Dealing with Postpartum Depression

Having a baby can be an exciting and joyful time, but it can also be stressful. New responsibilities along with physical and hormonal changes can create emotional upheaval, either during pregnancy or after birth. Often these “baby blues” last only a few weeks, but if they persist, or if your symptoms are severe, you may be experiencing postpartum depression (PPD).  While you live and/or work in the bustle of New York City, it can also be isolating.  

The first thing to know about PPD is that it is not a reflection on you as a person. The powerful physical changes you have endured affect hormones that can create negative emotional responses. The second thing to know is that it is common and can be alleviated. 

Be sure to seek support, through your medical doctor, a mother’s support group, or a counselor trained in helping women who are experiencing postpartum depression. Regardless of the severity of your symptoms, there are several things you should do to speed your recovery. 

Maintain social interaction. Do not isolate yourself, no matter how you feel, because isolation can worsen feelings of depression, low self-esteem, anxiety, and loneliness. Reach out to family and friends and tell them how you are feeling. Those who love you will want to help lighten your burden. If your circle of friends is small, connect with a mom’s support group or a PPD support group.

Eat healthy, nutritious meals, avoiding alcohol, which has a depressive effect. Some studies suggest women low in DHA are more prone to PPD, so consider an omega-3 supplement after getting the ok from your physician.

Exercise. This could be as simple as taking the dog for a walk or pushing the baby in a stroller through the park. Exercise decreases stress hormones such as cortisol while it elevates endorphins, which are the body’s natural pain relievers and mood lifters. Sunshine provides vitamin D, which is a mood enhancer, and studies suggest that being in nature can decrease symptoms of mild to moderate depression.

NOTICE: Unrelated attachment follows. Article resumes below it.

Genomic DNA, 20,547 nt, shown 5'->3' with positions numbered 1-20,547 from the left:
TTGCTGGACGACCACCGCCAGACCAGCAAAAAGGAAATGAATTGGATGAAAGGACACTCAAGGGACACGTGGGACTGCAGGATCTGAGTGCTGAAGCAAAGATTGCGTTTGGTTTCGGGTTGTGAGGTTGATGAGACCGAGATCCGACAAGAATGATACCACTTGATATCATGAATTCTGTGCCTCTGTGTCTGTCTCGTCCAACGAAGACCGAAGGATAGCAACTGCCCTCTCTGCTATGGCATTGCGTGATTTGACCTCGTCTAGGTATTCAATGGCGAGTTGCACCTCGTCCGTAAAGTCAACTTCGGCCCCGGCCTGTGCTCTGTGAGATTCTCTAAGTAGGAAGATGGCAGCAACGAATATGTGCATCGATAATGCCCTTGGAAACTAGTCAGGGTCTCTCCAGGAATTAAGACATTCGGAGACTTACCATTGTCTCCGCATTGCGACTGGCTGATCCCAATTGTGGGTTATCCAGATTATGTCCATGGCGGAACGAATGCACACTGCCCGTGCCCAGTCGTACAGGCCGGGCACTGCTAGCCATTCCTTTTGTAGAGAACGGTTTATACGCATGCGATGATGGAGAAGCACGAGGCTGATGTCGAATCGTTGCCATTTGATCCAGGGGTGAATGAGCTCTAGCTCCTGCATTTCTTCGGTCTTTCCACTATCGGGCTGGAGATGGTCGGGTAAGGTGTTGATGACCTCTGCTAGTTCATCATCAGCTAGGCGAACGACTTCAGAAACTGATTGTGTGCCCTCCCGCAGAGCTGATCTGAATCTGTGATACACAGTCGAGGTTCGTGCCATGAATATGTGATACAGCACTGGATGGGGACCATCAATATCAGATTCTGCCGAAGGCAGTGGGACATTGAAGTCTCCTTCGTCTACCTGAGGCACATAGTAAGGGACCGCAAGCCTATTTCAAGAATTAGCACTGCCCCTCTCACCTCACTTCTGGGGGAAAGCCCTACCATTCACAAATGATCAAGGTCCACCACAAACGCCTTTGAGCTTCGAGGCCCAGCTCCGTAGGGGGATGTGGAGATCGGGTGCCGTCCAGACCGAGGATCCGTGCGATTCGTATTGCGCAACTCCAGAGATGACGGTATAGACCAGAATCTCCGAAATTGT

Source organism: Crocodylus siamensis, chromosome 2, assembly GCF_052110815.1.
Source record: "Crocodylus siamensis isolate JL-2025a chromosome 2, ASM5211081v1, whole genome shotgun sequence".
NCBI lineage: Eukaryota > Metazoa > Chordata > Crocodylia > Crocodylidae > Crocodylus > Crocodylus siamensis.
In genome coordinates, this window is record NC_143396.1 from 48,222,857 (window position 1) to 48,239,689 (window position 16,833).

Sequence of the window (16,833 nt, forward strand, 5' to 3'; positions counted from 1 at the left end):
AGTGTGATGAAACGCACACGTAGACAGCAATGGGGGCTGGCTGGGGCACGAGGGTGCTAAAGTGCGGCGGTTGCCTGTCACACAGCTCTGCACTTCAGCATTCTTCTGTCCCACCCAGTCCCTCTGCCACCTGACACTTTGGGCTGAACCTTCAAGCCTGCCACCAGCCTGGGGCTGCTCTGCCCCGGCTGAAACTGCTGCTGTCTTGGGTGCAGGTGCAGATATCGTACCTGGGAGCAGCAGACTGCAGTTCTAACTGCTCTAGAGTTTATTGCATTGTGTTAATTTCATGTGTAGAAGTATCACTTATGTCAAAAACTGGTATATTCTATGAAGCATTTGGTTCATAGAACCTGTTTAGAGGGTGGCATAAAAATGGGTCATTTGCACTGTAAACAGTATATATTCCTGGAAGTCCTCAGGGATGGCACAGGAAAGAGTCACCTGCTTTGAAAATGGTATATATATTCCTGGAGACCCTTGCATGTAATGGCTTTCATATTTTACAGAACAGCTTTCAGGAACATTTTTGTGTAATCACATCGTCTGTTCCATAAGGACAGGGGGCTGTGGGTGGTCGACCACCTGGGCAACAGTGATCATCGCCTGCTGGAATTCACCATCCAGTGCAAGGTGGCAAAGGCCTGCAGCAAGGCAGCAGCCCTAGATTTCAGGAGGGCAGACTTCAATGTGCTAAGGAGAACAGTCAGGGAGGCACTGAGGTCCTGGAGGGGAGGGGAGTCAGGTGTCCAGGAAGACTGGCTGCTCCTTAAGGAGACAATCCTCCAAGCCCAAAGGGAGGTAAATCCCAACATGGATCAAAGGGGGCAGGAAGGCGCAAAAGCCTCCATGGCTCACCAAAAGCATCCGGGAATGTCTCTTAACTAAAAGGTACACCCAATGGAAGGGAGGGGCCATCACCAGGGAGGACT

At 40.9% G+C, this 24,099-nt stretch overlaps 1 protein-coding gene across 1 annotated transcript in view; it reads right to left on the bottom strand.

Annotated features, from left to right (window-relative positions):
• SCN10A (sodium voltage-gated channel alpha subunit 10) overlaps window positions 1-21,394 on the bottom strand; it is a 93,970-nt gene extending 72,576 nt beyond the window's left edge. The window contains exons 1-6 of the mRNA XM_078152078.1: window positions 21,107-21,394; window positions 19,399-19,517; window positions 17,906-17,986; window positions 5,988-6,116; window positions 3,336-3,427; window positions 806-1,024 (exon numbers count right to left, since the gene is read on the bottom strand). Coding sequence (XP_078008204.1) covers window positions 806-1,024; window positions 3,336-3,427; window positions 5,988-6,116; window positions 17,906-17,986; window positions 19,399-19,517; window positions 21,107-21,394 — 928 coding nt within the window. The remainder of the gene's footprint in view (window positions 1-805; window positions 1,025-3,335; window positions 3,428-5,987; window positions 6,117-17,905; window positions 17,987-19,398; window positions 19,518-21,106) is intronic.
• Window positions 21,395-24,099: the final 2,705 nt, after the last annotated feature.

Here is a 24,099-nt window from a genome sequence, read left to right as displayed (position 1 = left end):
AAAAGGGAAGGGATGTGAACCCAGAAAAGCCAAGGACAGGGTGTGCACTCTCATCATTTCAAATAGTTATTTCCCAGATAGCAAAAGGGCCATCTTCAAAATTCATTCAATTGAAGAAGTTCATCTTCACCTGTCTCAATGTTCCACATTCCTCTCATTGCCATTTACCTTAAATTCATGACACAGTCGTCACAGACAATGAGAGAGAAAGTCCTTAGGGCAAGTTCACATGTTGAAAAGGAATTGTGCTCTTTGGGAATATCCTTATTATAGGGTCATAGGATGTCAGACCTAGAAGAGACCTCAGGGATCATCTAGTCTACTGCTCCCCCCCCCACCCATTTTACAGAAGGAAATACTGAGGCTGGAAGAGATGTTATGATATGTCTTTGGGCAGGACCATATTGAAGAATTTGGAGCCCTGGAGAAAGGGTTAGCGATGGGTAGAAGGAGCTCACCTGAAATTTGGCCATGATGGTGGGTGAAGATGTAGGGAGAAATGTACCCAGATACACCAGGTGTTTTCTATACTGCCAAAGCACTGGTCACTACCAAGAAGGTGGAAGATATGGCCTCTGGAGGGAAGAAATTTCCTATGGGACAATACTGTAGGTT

Get sleep and take “me” time. One of the hardest times to get a good night sleep is when there is a newborn in the house. But sleep deprivation is known to adversely affect moods. Tap into your network of friends and family for helpers, or nap when the baby naps. Again, activate that help network so that you can get away from baby care from time to time and do something fun that refreshes your mind and replenishes your soul. Even a short break can be enough to rebuild your stamina and mood. 

Cuddle with your baby. If you are not feeling very bonded right now, this may be difficult, but physical, skin-to-skin touch can help stimulate the hormones in your brain that will help you bond. The baby needs your touch, your gentle voice, your smile. He or she will be more easily soothed in the future by experiencing your physical connection now, and you will likely recover faster, as well. 

Check your breastfeeding. For many women, breastfeeding can reduce the risk of PPD, but in some cases, women experience sadness or agitation when their milk releases. This can last for several minutes, so if you notice this, recognize it is hormonally triggered, not a reaction to your baby or your motherhood.

Taking care of yourself is always important, but when you are suffering from anxiety, depression, exhaustion, or other negative symptoms associated with PPD, it can take a great deal of effort. If you feel able to make the effort, you will find the symptoms begin to decrease. If the effort feels too great, seek help right away. With help from a trained therapist, you can get through this trying time.

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